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Page Contents: When your psychotherapist does not understand your dreams.                    


[After about six months of psychotherapy] I had a dream [in which my psychotherapist was shown to be indifferent and uncaring]. My psychotherapist trivialized the dream, as she does with most dreams that I tell her about. I have stopped telling her my dreams in fact. Ever since this dream, I seem to be getting nowhere in therapy and feel as though I am wasting my time. I tried to talk to her [about all of my feelings] as transference, and she got annoyed with me. . . . She made me feel very foolish. . . . When I told her I wanted to terminate with her . . . I asked for my file. She said that . . . she had no file, but rather notes on pads in different places. This stuck me as very odd. I have to wonder where these notes are lying around, and who is reading them. Do you find that odd?

It seems clear to me that your dream most likely was the result of your unconscious perception that your therapist lacks the ability to “treat” you properly—and I mean that both humanly and clinically. Her inability to interpret your dream, and her inability to respond clinically to your attempt to discuss transference both point to her being one of those “bad therapists” I mention on this website. It’s to your credit that you perceived this fairly early on in the relationship.

I say the following about clinical records on my page about confidentiality in clinical psychology:


In the US, federal laws governing the nature and confidentiality of mental health records may be overridden by more stringent state laws, so psychological practice can vary from state to state. But in general a psychotherapist is required to keep some basic records that consist of the dates of your sessions, your fees and payments, and clinical notes that describe and justify your treatment. (An exception to this would be when a client requests that records not be kept, for the sake of anonymity.) The clinical notes can vary in length and detail according to the preference of the psychotherapist, but in general they shouldn’t be too detailed, and you have a right to ask about them. All this information is kept in your individual chart along with general office forms and any other information relating to treatment, such as the results of any psychological testing.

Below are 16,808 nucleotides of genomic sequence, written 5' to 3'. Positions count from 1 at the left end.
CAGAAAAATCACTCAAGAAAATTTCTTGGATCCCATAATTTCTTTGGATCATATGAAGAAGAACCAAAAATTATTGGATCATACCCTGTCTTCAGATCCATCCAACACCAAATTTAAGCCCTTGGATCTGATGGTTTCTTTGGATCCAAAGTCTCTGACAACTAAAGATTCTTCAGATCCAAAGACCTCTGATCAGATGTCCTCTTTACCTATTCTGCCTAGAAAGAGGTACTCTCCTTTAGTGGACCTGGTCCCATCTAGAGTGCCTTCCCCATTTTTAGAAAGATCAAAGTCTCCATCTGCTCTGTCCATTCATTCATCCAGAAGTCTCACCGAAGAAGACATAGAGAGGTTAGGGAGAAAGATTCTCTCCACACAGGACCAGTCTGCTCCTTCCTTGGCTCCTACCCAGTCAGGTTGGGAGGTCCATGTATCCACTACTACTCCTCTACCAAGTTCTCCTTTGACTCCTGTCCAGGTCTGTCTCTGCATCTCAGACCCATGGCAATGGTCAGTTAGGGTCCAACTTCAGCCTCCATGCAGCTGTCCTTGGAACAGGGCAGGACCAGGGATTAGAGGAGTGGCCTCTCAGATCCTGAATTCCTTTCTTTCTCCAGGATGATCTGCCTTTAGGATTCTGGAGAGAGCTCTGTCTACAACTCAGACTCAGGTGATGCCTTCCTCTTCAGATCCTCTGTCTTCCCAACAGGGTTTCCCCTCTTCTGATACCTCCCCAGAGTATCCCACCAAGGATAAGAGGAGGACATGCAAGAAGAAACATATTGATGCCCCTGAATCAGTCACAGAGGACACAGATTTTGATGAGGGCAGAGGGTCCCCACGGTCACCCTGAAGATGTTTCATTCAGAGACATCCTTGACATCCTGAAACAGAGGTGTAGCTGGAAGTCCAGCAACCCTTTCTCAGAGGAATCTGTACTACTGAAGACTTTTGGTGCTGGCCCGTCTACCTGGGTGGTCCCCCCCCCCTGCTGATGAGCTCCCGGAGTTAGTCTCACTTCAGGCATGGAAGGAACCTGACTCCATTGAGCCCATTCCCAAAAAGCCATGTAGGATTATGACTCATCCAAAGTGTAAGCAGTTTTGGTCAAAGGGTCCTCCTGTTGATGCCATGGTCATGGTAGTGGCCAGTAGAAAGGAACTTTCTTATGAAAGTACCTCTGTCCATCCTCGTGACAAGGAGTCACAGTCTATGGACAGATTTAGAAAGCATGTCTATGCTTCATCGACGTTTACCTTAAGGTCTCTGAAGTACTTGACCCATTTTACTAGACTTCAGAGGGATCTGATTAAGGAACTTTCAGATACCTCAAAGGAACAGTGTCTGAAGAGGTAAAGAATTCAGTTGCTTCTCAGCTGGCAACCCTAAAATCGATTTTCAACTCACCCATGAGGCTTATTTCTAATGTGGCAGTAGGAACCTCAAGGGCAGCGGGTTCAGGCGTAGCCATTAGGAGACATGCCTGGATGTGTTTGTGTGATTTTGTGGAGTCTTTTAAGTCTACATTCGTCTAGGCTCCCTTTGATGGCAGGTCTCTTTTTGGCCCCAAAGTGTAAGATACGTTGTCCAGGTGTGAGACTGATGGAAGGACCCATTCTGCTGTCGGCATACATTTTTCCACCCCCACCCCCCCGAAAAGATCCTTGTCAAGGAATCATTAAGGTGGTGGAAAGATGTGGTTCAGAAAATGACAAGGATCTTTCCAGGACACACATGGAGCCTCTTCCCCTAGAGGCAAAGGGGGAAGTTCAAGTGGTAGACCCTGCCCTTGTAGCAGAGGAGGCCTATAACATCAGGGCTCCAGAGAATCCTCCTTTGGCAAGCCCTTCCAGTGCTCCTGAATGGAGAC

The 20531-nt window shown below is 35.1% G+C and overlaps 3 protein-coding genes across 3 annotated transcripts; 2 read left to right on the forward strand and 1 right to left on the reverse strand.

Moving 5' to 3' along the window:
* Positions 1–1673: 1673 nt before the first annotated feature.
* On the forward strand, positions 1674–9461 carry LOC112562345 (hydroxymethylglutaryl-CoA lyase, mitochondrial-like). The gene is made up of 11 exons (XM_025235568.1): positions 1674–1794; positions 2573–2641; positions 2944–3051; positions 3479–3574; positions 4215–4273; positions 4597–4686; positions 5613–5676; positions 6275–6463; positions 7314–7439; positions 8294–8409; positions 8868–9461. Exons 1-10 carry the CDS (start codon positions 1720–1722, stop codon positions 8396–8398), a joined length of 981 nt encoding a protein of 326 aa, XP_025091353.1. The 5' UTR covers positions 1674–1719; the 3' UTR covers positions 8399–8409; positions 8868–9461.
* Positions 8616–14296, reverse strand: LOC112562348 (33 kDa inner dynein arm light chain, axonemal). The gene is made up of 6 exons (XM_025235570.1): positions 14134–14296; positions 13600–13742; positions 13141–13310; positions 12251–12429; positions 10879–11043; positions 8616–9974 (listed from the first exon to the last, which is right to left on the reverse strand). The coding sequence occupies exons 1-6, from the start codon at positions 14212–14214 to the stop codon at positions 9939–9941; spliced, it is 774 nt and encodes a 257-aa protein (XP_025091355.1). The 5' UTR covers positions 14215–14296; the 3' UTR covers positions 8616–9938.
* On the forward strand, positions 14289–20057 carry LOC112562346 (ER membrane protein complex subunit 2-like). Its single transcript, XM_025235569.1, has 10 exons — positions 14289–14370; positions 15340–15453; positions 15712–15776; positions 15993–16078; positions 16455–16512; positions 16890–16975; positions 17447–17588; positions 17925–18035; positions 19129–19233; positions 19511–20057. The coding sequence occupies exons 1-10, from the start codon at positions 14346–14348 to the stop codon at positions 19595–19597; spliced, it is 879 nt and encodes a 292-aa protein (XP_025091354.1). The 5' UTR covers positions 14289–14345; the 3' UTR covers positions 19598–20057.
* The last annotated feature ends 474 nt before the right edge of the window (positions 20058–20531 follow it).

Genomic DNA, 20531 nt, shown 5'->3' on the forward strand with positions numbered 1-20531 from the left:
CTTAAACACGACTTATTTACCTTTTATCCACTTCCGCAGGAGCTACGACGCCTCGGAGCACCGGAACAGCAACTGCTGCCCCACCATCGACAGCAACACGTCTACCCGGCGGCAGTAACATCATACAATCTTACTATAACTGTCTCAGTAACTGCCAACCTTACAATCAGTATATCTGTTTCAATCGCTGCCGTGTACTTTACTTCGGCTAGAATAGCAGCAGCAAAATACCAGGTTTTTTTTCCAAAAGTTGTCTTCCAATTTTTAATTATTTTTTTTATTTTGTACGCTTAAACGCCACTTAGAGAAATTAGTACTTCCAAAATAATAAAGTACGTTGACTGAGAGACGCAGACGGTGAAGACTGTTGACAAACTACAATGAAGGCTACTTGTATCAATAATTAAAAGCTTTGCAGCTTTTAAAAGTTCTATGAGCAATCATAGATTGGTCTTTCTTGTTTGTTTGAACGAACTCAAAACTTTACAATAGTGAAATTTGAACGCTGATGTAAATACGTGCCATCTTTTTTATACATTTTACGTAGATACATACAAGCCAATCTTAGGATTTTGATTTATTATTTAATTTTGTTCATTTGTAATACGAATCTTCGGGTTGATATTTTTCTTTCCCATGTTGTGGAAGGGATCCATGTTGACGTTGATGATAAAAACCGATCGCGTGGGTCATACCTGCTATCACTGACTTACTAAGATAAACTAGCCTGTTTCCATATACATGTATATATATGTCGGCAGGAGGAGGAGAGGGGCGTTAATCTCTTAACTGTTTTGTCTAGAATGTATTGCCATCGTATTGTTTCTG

Depending on the laws of your state, your psychotherapist’s lack of clinical records could be considered both an ethical violation and clinical negligence. You don’t say what sort of “therapist” she is. If she’s a psychologist, you could contact the Board of Psychology and file a complaint. (Here’s a link to find the Board of Psychology in your state: Roster of Member Boards of Psychology.) If she’s an MFT or an LCSW, then you would have to contact the appropriate agency for those licenses. (In California, the website for the Board of Psychology lists the addresses of the other licensing agencies.)

As for choosing a new psychotherapist, I have a page on that subject on this website; I can add here that you might look specifically for someone who practices psychodynamic psychotherapy. In addition, then, you could ask if the psychotherapist has had experience in dream interpretation. You can also ask about the person’s own psychotherapy—someone who has been in psychoanalysis is more likely (but not guaranteed) to be sensitive to dream work and transference issues. And then, use the very first session to determine how that person treats you; that is, does he or she give honest, non-defensive answers to your questions? Does he or she show a balance between listening and taking the lead to guide you? And, the best “test” of all is whether you leave that first session feeling that you have been both challenged and supported and that you have actually learned something new about yourself. Then pay attention to your dreams!


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Raymond Lloyd Richmond, Ph.D.
San Francisco
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A Guide to Psychology and its Practice



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